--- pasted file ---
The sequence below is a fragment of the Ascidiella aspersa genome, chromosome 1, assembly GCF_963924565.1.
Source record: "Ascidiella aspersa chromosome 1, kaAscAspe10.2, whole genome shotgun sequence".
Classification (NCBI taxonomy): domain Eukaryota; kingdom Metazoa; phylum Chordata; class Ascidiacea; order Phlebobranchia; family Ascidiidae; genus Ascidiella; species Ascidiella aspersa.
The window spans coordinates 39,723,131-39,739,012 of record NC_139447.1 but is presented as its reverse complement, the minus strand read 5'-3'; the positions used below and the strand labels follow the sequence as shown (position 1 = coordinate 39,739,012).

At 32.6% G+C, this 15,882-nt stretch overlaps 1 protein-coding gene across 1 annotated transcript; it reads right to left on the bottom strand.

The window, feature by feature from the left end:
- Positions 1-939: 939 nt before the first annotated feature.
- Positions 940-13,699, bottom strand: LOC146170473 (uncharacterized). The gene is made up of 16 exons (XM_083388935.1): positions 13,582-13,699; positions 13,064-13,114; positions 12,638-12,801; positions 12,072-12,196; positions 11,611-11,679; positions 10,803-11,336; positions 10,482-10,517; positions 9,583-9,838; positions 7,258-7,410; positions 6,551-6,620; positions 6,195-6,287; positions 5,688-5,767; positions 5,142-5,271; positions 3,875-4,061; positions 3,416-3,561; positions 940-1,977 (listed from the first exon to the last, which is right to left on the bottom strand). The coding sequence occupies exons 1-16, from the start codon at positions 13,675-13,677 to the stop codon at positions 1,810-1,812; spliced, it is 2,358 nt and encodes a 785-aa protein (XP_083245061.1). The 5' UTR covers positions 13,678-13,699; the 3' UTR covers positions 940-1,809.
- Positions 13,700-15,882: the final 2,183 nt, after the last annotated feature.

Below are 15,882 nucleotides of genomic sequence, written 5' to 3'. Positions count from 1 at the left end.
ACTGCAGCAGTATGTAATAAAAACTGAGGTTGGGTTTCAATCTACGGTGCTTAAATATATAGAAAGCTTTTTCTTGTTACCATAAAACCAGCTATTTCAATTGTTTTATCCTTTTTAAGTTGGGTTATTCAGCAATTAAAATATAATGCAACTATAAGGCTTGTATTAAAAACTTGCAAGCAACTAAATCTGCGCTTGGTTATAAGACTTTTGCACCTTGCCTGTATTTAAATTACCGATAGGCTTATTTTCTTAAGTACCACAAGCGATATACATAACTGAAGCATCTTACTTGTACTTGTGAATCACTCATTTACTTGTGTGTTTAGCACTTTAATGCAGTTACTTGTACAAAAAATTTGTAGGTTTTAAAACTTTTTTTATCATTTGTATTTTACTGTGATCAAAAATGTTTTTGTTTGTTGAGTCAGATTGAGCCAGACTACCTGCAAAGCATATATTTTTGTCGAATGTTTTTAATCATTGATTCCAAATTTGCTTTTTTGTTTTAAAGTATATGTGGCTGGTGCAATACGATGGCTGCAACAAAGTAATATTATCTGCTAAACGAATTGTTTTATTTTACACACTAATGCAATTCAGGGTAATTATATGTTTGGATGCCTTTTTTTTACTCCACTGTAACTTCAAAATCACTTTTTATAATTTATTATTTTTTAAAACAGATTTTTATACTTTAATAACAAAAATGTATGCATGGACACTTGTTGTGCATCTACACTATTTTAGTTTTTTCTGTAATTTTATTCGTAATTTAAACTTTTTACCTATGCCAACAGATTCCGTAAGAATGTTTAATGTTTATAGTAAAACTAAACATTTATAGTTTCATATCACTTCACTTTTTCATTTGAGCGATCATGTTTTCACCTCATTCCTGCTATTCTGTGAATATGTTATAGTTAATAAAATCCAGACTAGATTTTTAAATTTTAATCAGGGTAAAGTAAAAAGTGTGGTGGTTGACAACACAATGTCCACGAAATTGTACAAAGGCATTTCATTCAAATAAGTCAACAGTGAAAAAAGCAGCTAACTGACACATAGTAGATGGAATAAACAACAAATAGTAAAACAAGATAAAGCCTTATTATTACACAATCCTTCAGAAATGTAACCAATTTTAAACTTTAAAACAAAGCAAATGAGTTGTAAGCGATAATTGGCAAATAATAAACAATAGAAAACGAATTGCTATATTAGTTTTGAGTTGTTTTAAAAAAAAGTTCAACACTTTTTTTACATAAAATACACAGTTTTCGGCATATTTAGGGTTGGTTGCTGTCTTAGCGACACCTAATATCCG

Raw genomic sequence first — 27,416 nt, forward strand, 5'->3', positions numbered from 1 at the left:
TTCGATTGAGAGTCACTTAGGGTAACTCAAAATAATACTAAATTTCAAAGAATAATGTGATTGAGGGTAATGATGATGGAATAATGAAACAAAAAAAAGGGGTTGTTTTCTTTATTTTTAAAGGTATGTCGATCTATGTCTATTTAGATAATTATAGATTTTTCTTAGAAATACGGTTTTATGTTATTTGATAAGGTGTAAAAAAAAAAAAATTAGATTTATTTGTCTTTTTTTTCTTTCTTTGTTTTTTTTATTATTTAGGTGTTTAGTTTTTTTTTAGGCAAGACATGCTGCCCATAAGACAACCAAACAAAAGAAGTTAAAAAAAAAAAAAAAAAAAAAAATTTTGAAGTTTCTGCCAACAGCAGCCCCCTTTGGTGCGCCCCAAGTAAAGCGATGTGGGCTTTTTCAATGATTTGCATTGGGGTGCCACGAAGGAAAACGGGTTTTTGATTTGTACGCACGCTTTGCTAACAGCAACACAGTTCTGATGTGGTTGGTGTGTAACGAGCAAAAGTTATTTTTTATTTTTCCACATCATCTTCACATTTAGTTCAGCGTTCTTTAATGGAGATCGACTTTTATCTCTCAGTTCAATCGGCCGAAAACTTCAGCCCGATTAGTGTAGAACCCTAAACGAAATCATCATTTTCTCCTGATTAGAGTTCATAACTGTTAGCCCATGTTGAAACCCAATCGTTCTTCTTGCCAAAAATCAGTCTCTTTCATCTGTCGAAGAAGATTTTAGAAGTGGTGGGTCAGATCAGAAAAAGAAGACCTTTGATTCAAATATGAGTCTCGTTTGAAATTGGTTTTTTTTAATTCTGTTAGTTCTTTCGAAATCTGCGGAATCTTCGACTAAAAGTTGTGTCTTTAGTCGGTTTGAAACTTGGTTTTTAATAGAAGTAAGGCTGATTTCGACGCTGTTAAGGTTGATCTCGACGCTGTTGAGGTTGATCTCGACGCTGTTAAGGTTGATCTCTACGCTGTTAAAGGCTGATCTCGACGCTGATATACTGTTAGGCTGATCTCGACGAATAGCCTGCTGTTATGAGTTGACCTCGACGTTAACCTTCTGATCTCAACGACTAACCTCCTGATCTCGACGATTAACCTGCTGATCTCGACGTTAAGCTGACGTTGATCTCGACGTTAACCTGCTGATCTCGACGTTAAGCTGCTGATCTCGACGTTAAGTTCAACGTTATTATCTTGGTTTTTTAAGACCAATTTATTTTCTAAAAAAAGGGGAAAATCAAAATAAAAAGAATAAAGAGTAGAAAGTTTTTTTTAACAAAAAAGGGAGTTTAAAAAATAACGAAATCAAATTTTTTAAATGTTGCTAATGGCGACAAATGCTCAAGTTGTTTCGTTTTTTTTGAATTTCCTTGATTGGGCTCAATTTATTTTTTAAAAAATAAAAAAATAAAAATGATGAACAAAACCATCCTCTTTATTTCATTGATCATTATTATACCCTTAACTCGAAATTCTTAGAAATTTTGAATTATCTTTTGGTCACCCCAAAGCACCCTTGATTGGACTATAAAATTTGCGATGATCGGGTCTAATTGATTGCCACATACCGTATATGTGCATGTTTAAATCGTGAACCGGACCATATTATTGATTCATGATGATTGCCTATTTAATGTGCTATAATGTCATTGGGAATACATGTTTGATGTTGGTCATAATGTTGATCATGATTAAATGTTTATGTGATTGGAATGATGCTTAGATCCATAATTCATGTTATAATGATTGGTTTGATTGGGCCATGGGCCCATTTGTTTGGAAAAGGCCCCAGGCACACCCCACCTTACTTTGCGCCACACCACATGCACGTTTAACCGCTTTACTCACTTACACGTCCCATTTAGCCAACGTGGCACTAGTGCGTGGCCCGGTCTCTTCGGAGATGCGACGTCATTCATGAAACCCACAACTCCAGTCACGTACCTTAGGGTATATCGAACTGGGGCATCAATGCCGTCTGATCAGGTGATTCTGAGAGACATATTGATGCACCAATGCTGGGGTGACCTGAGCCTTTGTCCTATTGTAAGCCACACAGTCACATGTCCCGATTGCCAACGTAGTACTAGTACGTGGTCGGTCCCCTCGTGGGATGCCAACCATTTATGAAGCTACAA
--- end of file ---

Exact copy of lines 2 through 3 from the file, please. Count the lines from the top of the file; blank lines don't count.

Source record: "Ascidiella aspersa chromosome 1, kaAscAspe10.2, whole genome shotgun sequence".
Classification (NCBI taxonomy): domain Eukaryota; kingdom Metazoa; phylum Chordata; class Ascidiacea; order Phlebobranchia; family Ascidiidae; genus Ascidiella; species Ascidiella aspersa.